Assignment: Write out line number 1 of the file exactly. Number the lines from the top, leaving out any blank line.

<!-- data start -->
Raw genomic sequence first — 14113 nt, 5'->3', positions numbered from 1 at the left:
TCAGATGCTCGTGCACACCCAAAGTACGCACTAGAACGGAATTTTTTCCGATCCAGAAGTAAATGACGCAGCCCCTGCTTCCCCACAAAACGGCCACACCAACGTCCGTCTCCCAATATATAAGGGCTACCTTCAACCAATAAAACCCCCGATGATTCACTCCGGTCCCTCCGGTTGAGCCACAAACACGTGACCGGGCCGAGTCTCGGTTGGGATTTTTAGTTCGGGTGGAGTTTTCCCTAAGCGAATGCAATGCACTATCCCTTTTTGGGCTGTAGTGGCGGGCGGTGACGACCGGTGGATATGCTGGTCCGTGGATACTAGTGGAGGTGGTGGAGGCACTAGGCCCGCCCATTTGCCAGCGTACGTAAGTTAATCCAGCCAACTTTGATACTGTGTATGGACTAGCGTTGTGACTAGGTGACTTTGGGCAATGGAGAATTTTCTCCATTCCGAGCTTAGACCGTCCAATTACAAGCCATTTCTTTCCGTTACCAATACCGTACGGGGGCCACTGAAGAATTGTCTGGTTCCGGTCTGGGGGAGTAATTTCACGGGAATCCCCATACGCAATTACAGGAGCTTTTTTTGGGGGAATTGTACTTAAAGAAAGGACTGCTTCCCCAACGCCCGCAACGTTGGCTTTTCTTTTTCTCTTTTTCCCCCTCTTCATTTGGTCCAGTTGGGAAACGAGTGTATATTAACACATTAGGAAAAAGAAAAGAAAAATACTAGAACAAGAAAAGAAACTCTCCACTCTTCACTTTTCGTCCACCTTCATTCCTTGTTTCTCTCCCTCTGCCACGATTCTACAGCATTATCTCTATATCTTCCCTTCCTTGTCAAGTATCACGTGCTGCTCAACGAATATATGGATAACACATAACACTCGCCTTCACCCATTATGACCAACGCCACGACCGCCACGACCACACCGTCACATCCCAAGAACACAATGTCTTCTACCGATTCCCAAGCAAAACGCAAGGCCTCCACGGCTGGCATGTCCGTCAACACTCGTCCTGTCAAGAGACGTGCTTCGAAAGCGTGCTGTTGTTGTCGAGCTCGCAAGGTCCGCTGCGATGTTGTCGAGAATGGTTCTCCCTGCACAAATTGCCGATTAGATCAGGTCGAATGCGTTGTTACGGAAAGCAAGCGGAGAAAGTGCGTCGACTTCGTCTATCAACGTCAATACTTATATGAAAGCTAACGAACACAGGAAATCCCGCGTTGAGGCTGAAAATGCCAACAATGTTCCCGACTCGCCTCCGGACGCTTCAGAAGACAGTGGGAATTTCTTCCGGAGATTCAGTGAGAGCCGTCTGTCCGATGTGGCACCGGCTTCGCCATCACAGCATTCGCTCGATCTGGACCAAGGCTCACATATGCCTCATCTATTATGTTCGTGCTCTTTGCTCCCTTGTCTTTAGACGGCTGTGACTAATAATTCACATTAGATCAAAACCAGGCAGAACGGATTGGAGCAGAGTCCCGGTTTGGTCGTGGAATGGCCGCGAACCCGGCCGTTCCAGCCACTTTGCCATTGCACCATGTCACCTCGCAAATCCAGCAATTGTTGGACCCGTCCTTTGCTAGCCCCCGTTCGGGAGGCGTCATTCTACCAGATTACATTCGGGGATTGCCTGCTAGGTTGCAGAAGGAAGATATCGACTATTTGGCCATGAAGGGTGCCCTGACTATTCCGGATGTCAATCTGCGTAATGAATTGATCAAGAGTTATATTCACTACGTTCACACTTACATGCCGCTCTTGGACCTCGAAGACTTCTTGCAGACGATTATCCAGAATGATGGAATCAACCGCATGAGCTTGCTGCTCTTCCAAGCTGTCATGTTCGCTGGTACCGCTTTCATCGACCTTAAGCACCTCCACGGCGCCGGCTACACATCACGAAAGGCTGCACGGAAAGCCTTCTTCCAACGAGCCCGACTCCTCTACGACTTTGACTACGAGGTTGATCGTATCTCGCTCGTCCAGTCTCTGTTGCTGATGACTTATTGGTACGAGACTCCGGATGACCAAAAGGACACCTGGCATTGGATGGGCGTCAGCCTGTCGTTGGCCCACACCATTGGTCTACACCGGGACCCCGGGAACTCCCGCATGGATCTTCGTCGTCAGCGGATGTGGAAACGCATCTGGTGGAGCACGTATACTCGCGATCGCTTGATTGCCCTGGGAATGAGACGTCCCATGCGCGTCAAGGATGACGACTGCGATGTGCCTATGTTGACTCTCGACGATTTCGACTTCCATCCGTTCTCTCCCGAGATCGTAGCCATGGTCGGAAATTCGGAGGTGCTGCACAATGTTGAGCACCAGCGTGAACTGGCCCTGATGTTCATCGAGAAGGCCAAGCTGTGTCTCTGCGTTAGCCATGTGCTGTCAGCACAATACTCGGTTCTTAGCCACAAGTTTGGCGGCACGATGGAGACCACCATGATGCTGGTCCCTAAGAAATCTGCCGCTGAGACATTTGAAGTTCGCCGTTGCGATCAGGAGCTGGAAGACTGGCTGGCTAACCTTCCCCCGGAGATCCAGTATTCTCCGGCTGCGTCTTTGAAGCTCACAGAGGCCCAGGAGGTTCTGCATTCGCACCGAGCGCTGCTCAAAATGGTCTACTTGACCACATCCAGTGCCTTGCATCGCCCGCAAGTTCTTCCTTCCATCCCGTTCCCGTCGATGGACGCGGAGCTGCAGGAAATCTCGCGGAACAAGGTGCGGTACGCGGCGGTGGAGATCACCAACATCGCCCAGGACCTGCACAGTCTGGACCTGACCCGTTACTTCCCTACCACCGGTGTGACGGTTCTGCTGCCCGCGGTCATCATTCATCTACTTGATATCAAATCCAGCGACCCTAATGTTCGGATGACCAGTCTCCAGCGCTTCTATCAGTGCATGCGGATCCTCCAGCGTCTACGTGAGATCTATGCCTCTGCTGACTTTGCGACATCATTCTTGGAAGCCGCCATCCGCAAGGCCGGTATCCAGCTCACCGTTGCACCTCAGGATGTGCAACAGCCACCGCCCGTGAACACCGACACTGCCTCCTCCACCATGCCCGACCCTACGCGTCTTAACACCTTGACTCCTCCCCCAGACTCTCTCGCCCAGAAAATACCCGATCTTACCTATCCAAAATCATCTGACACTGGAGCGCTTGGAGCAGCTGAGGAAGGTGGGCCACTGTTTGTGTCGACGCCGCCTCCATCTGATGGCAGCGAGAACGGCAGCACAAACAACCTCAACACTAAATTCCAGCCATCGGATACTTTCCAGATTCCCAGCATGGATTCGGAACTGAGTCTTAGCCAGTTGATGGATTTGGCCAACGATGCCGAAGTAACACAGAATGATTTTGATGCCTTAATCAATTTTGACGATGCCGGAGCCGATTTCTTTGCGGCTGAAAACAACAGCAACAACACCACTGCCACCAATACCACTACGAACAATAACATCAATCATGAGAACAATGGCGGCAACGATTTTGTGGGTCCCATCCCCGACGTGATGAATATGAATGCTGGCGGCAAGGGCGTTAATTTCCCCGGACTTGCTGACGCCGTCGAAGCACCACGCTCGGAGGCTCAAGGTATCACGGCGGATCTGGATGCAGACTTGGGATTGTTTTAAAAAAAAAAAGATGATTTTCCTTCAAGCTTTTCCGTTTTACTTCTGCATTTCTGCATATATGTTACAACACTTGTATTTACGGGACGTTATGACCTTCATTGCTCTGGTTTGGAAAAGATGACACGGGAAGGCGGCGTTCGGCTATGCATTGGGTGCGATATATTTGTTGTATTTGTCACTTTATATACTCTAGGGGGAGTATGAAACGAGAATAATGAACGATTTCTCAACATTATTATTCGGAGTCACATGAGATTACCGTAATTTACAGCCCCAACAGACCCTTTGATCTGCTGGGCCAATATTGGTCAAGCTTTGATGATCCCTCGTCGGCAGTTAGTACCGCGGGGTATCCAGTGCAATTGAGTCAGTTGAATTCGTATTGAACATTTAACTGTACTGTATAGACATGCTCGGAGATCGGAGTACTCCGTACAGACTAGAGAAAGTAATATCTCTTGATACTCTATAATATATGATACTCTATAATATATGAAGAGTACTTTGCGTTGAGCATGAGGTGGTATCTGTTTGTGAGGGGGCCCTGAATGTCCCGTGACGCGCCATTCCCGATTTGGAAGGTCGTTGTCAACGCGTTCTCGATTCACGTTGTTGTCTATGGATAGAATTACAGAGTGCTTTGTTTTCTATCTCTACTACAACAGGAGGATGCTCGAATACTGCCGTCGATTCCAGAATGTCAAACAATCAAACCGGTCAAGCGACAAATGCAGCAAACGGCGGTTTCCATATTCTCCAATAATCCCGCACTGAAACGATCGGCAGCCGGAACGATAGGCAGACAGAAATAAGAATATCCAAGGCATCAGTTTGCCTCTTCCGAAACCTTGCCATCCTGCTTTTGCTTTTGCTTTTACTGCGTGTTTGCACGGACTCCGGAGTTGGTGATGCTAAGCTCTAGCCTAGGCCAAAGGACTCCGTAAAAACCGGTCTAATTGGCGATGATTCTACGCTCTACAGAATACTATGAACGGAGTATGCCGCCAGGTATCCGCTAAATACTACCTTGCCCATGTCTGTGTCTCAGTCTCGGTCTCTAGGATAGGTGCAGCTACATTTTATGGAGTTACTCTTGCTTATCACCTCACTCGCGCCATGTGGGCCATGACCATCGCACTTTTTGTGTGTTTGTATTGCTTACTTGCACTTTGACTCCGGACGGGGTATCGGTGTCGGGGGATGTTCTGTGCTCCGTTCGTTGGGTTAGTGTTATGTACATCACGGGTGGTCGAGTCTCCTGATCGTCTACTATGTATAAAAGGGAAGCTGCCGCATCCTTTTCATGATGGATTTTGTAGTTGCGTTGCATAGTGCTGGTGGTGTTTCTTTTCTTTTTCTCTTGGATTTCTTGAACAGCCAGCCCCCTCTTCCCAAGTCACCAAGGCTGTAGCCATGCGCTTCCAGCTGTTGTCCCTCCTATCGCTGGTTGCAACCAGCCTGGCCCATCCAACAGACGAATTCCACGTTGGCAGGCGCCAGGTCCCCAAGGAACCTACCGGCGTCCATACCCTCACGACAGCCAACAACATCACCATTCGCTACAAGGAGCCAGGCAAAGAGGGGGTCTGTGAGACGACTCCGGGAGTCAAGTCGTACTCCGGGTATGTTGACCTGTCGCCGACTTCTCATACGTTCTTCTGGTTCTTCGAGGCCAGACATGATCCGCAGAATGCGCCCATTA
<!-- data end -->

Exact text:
Raw genomic sequence first — 14113 nt, 5'->3', positions numbered from 1 at the left: